State District Judge Judith Wells granted a protective order and required that the computer data be returned to Perez by May 6, 2011, according to court documents.

Then, on July 18, a grand jury subpoenaed Flashback Data for any information taken from those computers, court records show.

"It's part of the case," Westfall said. "How big a part of the case this will be will depend on the judge."

Lucas said she has never seen any of the data from the examination of those two computers.

The district attorney's office responded to Westfall's motion Monday, asking state District Judge George Gallagher to deny Perez a hearing because his motion had not provided a good reason for one.

A hearing had been set for Thursday but was postponed. A new date has not been set.

According to the district attorney's office:

Shannon has no financial interest in the outcome of the Perez divorce because Lucas and Shannon were not married at the time.

The divorce was completed when the parties agreed to a mediated settlement on March 16, 2011, and no child custody issues are pending.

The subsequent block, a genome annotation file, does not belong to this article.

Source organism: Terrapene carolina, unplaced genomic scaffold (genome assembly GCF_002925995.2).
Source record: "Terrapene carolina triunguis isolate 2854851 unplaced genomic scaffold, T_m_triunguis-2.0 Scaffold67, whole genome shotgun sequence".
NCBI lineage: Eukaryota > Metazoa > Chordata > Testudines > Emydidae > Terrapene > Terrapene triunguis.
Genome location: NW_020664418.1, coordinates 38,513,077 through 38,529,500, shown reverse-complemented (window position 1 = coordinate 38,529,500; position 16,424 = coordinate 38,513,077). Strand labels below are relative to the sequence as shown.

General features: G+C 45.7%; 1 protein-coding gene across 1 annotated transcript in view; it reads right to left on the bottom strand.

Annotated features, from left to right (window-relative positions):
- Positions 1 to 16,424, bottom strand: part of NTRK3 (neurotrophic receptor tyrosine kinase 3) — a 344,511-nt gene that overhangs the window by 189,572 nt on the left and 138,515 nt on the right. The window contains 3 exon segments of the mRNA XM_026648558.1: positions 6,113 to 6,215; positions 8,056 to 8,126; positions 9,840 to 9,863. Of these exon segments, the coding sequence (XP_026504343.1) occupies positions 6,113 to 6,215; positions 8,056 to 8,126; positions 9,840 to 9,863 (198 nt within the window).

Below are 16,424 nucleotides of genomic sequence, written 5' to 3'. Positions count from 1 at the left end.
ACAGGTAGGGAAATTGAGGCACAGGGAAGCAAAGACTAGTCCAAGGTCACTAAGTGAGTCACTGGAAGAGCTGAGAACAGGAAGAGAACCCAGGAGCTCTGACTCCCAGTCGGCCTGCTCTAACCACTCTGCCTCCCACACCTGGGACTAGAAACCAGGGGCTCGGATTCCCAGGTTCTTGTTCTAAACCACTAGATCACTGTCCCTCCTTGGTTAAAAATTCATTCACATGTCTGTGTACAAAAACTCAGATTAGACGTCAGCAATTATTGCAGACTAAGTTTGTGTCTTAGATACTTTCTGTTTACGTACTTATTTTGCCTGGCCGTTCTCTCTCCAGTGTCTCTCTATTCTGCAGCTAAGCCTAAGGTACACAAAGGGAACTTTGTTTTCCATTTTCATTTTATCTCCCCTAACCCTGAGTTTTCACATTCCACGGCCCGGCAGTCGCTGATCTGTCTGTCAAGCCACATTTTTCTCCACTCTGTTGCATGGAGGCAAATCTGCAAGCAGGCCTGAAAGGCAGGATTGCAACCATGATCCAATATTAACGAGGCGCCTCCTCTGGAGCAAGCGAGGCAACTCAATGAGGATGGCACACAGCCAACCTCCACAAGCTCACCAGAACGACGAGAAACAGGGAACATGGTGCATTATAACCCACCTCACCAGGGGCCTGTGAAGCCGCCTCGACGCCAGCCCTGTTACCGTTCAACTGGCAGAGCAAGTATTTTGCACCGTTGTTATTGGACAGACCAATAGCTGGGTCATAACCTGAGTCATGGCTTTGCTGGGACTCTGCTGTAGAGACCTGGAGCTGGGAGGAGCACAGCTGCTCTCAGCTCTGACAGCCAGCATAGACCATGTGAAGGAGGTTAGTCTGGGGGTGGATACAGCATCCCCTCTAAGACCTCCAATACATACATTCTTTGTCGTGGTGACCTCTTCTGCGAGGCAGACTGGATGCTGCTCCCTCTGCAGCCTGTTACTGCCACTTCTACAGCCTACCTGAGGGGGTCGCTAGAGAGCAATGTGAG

Shannon has not had a hand in directing the Perez fraud case.

Just because Shannon is married to Lucas does not mean he is biased.

"Perez should not be permitted to delay the proceedings any further or be allowed a fishing expedition to question witnesses when he has presented no factual or legal theory that would provide the relief he seeks," the state's response to the motion stated.

After being indicted, Perez was suspended from a position as associate municipal judge in Forest Hill and lost his partnership in the law firm Linebarger, Goggan, Blair & Sampson and also a consultant's post.

In 2009 and 2010, Perez was in the news for helping persuade the Arlington and Fort Worth school boards to hire Linebarger and dump the firms they had used for years to collect delinquent taxes.

In December 2009, Arlington trustees switched to Linebarger from Perdue, Brandon, Fielder, Collins & Mott, a firm the district had used for nearly 30 years.

The Arlington board recently granted the Perdue firm a one-year tax collection contract with an option for three additional one-year terms, according to a school district spokeswoman.

In October 2010, the Fort Worth school board voted to switch to Linebarger from Perdue, Brackett, Flores, Utt and Burns Joint Venture, which had served the district for 17 years.

But in August 2011, the trustees voted to terminate the contract with Linebarger and reopen bidding. That decision followed opinion columns in the Star-Telegram revealing that Perez had had contact with school trustees during a no-lobbying period, including sending text messages with sample questions while trustees were interviewing the competing firms.

The district extended the contract with Linebarger after a tie vote on the termination issue, said Clint Bond, a district spokesman.

This report includes material from the Star-Telegram archives.

Mitch Mitchell, 817-390-7752

Twitter: @mitchmitchel3